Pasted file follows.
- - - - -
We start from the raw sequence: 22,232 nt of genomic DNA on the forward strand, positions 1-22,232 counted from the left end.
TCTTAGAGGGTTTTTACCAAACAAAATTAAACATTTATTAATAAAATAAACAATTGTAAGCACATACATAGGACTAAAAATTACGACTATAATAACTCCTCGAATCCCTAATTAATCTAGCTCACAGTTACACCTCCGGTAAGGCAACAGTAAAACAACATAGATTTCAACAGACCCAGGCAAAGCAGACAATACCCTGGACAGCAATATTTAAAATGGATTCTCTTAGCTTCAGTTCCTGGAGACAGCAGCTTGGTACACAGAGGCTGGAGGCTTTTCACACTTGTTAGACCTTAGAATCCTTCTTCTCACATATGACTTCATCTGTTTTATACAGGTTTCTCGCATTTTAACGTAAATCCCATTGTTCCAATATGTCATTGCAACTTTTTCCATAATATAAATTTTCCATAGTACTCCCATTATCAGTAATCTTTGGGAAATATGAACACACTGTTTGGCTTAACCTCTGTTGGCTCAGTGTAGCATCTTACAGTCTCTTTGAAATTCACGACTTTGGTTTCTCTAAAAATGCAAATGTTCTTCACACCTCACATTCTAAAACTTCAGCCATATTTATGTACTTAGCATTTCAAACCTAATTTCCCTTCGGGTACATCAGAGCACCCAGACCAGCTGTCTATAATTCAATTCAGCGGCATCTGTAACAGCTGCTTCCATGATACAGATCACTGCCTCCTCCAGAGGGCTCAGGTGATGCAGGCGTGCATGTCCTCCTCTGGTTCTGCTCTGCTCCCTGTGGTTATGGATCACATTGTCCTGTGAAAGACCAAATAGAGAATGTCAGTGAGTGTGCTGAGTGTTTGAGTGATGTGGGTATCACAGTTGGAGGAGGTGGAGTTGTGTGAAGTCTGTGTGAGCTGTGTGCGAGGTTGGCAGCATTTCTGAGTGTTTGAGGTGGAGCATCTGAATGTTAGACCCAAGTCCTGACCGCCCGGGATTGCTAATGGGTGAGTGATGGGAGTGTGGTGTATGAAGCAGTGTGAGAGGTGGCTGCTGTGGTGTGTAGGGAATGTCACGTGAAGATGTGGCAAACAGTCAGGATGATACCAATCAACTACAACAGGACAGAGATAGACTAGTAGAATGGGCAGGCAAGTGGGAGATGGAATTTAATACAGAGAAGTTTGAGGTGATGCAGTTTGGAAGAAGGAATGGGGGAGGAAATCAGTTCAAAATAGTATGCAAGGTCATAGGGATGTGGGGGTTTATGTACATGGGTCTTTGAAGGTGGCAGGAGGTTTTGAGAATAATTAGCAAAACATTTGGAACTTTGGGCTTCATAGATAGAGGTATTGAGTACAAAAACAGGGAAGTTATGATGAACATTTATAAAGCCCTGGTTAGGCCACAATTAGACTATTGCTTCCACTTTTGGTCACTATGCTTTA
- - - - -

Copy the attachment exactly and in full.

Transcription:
We start from the raw sequence: 22,232 nt of genomic DNA on the forward strand, positions 1-22,232 counted from the left end.
TCTTAGAGGGTTTTTACCAAACAAAATTAAACATTTATTAATAAAATAAACAATTGTAAGCACATACATAGGACTAAAAATTACGACTATAATAACTCCTCGAATCCCTAATTAATCTAGCTCACAGTTACACCTCCGGTAAGGCAACAGTAAAACAACATAGATTTCAACAGACCCAGGCAAAGCAGACAATACCCTGGACAGCAATATTTAAAATGGATTCTCTTAGCTTCAGTTCCTGGAGACAGCAGCTTGGTACACAGAGGCTGGAGGCTTTTCACACTTGTTAGACCTTAGAATCCTTCTTCTCACATATGACTTCATCTGTTTTATACAGGTTTCTCGCATTTTAACGTAAATCCCATTGTTCCAATATGTCATTGCAACTTTTTCCATAATATAAATTTTCCATAGTACTCCCATTATCAGTAATCTTTGGGAAATATGAACACACTGTTTGGCTTAACCTCTGTTGGCTCAGTGTAGCATCTTACAGTCTCTTTGAAATTCACGACTTTGGTTTCTCTAAAAATGCAAATGTTCTTCACACCTCACATTCTAAAACTTCAGCCATATTTATGTACTTAGCATTTCAAACCTAATTTCCCTTCGGGTACATCAGAGCACCCAGACCAGCTGTCTATAATTCAATTCAGCGGCATCTGTAACAGCTGCTTCCATGATACAGATCACTGCCTCCTCCAGAGGGCTCAGGTGATGCAGGCGTGCATGTCCTCCTCTGGTTCTGCTCTGCTCCCTGTGGTTATGGATCACATTGTCCTGTGAAAGACCAAATAGAGAATGTCAGTGAGTGTGCTGAGTGTTTGAGTGATGTGGGTATCACAGTTGGAGGAGGTGGAGTTGTGTGAAGTCTGTGTGAGCTGTGTGCGAGGTTGGCAGCATTTCTGAGTGTTTGAGGTGGAGCATCTGAATGTTAGACCCAAGTCCTGACCGCCCGGGATTGCTAATGGGTGAGTGATGGGAGTGTGGTGTATGAAGCAGTGTGAGAGGTGGCTGCTGTGGTGTGTAGGGAATGTCACGTGAAGATGTGGCAAACAGTCAGGATGATACCAATCAACTACAACAGGACAGAGATAGACTAGTAGAATGGGCAGGCAAGTGGGAGATGGAATTTAATACAGAGAAGTTTGAGGTGATGCAGTTTGGAAGAAGGAATGGGGGAGGAAATCAGTTCAAAATAGTATGCAAGGTCATAGGGATGTGGGGGTTTATGTACATGGGTCTTTGAAGGTGGCAGGAGGTTTTGAGAATAATTAGCAAAACATTTGGAACTTTGGGCTTCATAGATAGAGGTATTGAGTACAAAAACAGGGAAGTTATGATGAACATTTATAAAGCCCTGGTTAGGCCACAATTAGACTATTGCTTCCACTTTTGGTCACTATGCTTTA